Directed by Jean Renoir
Réalisations d’Art Cinématographique
France, 114 minutes
Starring Jean Gabin, Dita Parlo, Pierre Fresnay, Erich von Stroheim
The phrase greatest film of all time gets thrown around more like a hot potato that a series of words with a prestigious meaning. Jean Renoir’s La Grande Illusion is a film that has had this title bestowed on it many times and it deserves it.
La Grande Illusion is, on its face, a World War I prison escape movie – at least for the first two-thirds. It begins after Captain von Rauffenstein, played by Erich von Stroheim, shoots down a few French pilots, including the working class Lieutenant Marechal (Jean Gabin) and the aristocratic Captain de Boeldieu (Pierre Fresnay). Rauffenstein announces their capture and then invites them to a dinner. Immediately, Renoir hits upon major theme of the movie – class distinctions are more important than nationalities. The German soldiers have a friendly chat with Marechal; one even helps him cut up his meat because his arm is injured. Rauffenstein and Boeldieu quickly realize they are on the same level and this comes to a head with their fantastic discussion in the middle of the film.
Renoir’s film is anti-war of the highest degree. It can be seen that he almost can’t justify the thought that human beings could possibly want to kill each other over (and because of) nationalities. Take the entire last sequence with Elsa (Dita Parlo), a German girl that Marechal and Rosenthal (Marcel Dalio), a Jewish aristocrat that Marechal escaped with. These three characters could not be more different, but because they are of the same class, they befriend each other (more so Elsa and Marechal who fall in love). They should be fighting each other, but their similarities in class come before their differences in nationality. It is interesting that while Boeldieu and Rauffenstein see their similarities immediately, their relationship ends up with one shooting the other after Boeldieu provides the distractions for Marechal’s escape. Meanwhile, Marechal fails to see the similarities between himself and Elsa until they spend time together. When they do, neither of these characters are killed. This means that the aristocrats, ultimately, will side with their nationalities rather than their fellow man in the end. The working class, while initially hesitant, can learn to appreciate their fellow man, especially those in similar situations.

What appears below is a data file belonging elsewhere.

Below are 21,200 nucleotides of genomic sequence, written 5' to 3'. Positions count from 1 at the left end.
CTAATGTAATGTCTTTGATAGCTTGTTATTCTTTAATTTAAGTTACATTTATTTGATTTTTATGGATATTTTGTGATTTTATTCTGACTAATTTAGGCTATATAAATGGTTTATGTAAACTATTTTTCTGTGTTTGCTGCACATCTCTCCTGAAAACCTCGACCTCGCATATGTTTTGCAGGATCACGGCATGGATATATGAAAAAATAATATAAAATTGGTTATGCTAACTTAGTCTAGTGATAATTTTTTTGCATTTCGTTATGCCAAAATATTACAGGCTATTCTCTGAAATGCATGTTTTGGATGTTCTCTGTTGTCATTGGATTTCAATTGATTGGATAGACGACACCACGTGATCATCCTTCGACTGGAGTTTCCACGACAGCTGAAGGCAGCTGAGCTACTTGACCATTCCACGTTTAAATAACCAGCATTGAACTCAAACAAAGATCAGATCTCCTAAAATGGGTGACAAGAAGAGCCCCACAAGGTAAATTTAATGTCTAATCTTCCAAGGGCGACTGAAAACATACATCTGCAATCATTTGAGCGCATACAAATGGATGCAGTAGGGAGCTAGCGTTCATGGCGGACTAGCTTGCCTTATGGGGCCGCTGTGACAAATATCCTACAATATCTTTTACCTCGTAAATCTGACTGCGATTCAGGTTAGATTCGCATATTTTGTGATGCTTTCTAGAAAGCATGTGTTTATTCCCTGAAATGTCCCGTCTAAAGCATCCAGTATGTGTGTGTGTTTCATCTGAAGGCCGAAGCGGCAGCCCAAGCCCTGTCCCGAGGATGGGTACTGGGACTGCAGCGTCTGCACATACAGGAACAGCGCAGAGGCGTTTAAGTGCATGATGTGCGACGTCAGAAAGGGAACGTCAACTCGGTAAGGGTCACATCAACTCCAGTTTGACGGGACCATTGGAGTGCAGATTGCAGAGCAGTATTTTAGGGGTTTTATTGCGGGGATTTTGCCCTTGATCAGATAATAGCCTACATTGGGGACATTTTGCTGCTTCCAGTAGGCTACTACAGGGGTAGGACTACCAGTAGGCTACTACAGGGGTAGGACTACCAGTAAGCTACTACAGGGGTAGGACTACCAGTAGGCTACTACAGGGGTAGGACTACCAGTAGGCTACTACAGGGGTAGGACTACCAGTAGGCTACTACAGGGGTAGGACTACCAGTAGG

Criterion released the film on DVD back in 1999. Originally it was going to be their first DVD release and just a port of their laserdisc. However, a new restoration was done and the disc was delayed by nearly two years. Still, they reserved spine #1 for it, although the artwork was updated to the ‘line’ style that was used until 2005 and more features were added. Peter Cowie’s great commentary was on the laserdisc. The only video features are a short ‘trailer’ where Renoir discusses the film and his war experiences (he did fight in WWI) and a restoration demonstration. Both are definitely worth checking out. There’s also a radio presentation with von Stroheim and Renoir accepting the 1938 Best Foreign Film honor from the New York Film Critics Awards. Finally, there are text excerpts from the press book issued for the film’s re-release. The artwork is pretty standard early Criterion, using a poster as the cover and including just a three-page insert with an essay by Cowie.
The Verdict: This is a film that all buffs need to at least see, but that’s getting harder and harder. Criterion was forced by StudioCanal, the company that owns distribution rights for the film, to bring it out of print early this year. That’s when I made sure I grabbed it as soon as I could. You can still find plenty of copies on eBay for some pretty fair prices and the Essential Art House version, which includes none of the supplements, is still available at the Criterion site. Whichever you choose, just make sure that you see this film before it becomes really impossible.